Hate groups of various kinds are using the Internet for propaganda and recruitment, and a Jewish human rights organization that monitors these groups, the Simon Wiesenthal Center, says their influence is growing. The messages are different, but the calls to hatred or violence are similar. VOA's Mike O’Sullivan reports.
Video

Video US Silica Sand Mining Surge Worries Illinois Residents, Businesses

Increased domestic U.S. oil and gas production, thanks to advances known as “fracking,” has created a boom for other industries supporting that extraction. Demand for silica sand, used in fracking, could triple over the next five years. In the Midwest state of Illinois, people living near the mines are worried about how increased silica sand mining will affect their businesses and their health. VOA’s Kane Farabaugh has more in this first of a series of reports.
Video

Video Blind Somali Journalist Defies Odds in Mogadishu

Despite improving security in the last few years, Somalia remains one of the most dangerous countries to be a journalist – even more so for someone who cannot see. Abdulaziz Billow has the story of journalist Abdifatah Hassan Kalgacal, who has been reporting from the Somali capital for the last decade despite being blind.
Video

Video Texas Defies Same-Sex Marriage Ruling

Texas state officials have criticized the US Supreme Court decision giving same-sex couples the right to marry nationwide. The attorney general of Texas says last week's decision did not overrule constitutional "rights of religious liberty," and therefore officials performing wedding services can refuse to perform them for same-sex couples if it is against their religious beliefs. Zlatica Hoke reports on the controversy.
Video

Video Syrians Flee IS Advance in Hasaka

The Syrian government said Monday it has taken back one of several districts in Hasaka overrun by Islamic State militants. But continued fighting elsewhere in the northern city has forced thousands of civilians from their homes. In this report narrated by Bill Rodgers, VOA Kurdish Service reporter Zana Omer describes the scene in Amouda, where some of the displaced are taking refuge.
Video

Video Rabbi Hits Road to Heal Jewish-Muslim Relations in France

France is on high alert after last week's terrorist attack near the city Lyon, just six months after deadly Paris shootings. The attack have added new tensions to relations between French Jews and Muslims. France’s Jewish and Muslim communities also share a common heritage, though, and as far as one French rabbi is concerned, they are destined to be friends. From the Paris suburb of La Courneuve, Lisa Bryant reports about Rabbi Michel Serfaty and his friendship bus.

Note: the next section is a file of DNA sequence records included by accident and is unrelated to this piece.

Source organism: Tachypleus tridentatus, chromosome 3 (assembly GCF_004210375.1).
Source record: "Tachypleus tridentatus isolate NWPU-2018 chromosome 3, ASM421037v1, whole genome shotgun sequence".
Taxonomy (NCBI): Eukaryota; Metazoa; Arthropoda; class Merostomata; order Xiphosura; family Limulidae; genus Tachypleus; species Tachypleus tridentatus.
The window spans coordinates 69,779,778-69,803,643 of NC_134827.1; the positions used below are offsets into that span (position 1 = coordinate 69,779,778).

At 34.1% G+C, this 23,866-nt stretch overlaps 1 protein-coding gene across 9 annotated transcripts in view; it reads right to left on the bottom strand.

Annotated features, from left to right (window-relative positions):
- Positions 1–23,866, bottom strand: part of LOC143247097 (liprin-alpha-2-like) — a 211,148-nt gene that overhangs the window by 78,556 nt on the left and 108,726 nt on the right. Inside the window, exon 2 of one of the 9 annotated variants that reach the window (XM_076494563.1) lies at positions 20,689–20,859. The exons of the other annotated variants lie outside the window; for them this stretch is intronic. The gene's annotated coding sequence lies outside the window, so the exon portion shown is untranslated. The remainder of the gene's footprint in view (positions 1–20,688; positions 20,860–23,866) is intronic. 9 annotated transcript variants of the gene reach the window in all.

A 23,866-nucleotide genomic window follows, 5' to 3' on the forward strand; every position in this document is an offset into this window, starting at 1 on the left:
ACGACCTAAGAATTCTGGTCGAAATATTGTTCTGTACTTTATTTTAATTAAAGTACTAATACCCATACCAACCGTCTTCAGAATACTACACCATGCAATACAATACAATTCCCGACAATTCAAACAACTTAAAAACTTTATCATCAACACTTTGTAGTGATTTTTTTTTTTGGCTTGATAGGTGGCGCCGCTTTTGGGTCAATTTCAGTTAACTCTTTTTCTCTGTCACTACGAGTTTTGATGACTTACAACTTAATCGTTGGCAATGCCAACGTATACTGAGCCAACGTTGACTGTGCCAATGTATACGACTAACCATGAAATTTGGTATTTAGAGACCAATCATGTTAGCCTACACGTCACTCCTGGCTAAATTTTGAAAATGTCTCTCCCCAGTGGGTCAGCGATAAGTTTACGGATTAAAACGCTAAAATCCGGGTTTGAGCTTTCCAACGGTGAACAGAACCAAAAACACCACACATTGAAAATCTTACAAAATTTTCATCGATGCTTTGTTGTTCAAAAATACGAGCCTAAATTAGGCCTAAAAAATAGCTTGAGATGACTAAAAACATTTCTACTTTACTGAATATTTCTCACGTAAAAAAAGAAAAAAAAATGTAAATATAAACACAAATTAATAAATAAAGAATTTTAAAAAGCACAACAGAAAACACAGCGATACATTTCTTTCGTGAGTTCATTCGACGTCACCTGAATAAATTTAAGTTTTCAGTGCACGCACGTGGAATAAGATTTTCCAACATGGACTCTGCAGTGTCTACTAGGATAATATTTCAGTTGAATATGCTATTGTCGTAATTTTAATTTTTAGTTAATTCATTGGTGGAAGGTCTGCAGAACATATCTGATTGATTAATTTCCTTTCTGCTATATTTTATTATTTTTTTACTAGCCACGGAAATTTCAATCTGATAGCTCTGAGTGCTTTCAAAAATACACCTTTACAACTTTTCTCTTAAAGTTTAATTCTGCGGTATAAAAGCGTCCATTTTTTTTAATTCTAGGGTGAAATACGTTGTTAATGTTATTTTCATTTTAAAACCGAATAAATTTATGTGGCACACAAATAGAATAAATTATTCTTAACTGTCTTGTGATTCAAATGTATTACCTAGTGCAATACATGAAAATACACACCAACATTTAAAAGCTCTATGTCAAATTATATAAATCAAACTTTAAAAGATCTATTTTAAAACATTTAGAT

Video

Video S. Korea Christians Protest Gay Rights Festival

The U.S. Supreme Court decision mandating marriage equality nationwide has energized gay rights supporters around the world. Gay rights remain a highly contentious issue in a key U.S. ally, South Korea, where police did a deft job Sunday of preventing potential clashes between Christian protesters and gay activists. Kurt Achin reports from Seoul.
Video

Video Saudi Leaks Expose ‘Checkbook Diplomacy’ In Battle With Iran

Saudi Arabia’s willingness to wield its oil money on the global diplomatic stage appears to have been laid bare, after the website WikiLeaks published tens of thousands of leaked cables from Riyadh’s Ministry of Foreign Affairs. VOA's Henry Ridgwell reports.
Video

Video Nubians in Kenya Face Land Challenges

East Africa's ethnic Nubians have a rich cultural history that dates back thousands of years, but in Kenya they are facing hardships, including the loss of lands they have lived on for generations. They say the government has reneged on its pledge to award them title deeds for the plots. VOA's Lenny Ruvaga reports.
Video

Video Military Experts Question New Russian Tank Capabilities

Russia has been showing off its new tank design – the Armata T-14. Designers claim it is 20 years ahead of current Western designs - and driving it feels like playing a computer game. But military analysts question those assertions, and warn the cost could be too heavy a burden for Russia’s struggling economy. Henry Ridgwell reports.
Video

Video In Kenya, Police Said to Shoot First, Ask Questions Later

An organization that documents torture and extrajudicial killings says Kenyan police were responsible for 1,252 shooting deaths in five cities, including Nairobi, between 2009 and 2014, representing 67 percent of all gun deaths in the areas reviewed. Gabe Joselow has more from Nairobi.
Video

Video In Syrian Crisis, Social Media Offer Small Comforts

Za’atari, a makeshift city in Jordan, may be the only Syrian refugee camp to tweet its activities, in an effort to keep donors motivated as the war in Syria intensifies and the humanitarian crisis deepens. Inside the camp, families say mobile phone applications help hold together families that are physically torn apart. VOA’s Heather Murdock reports.

VOA Blogs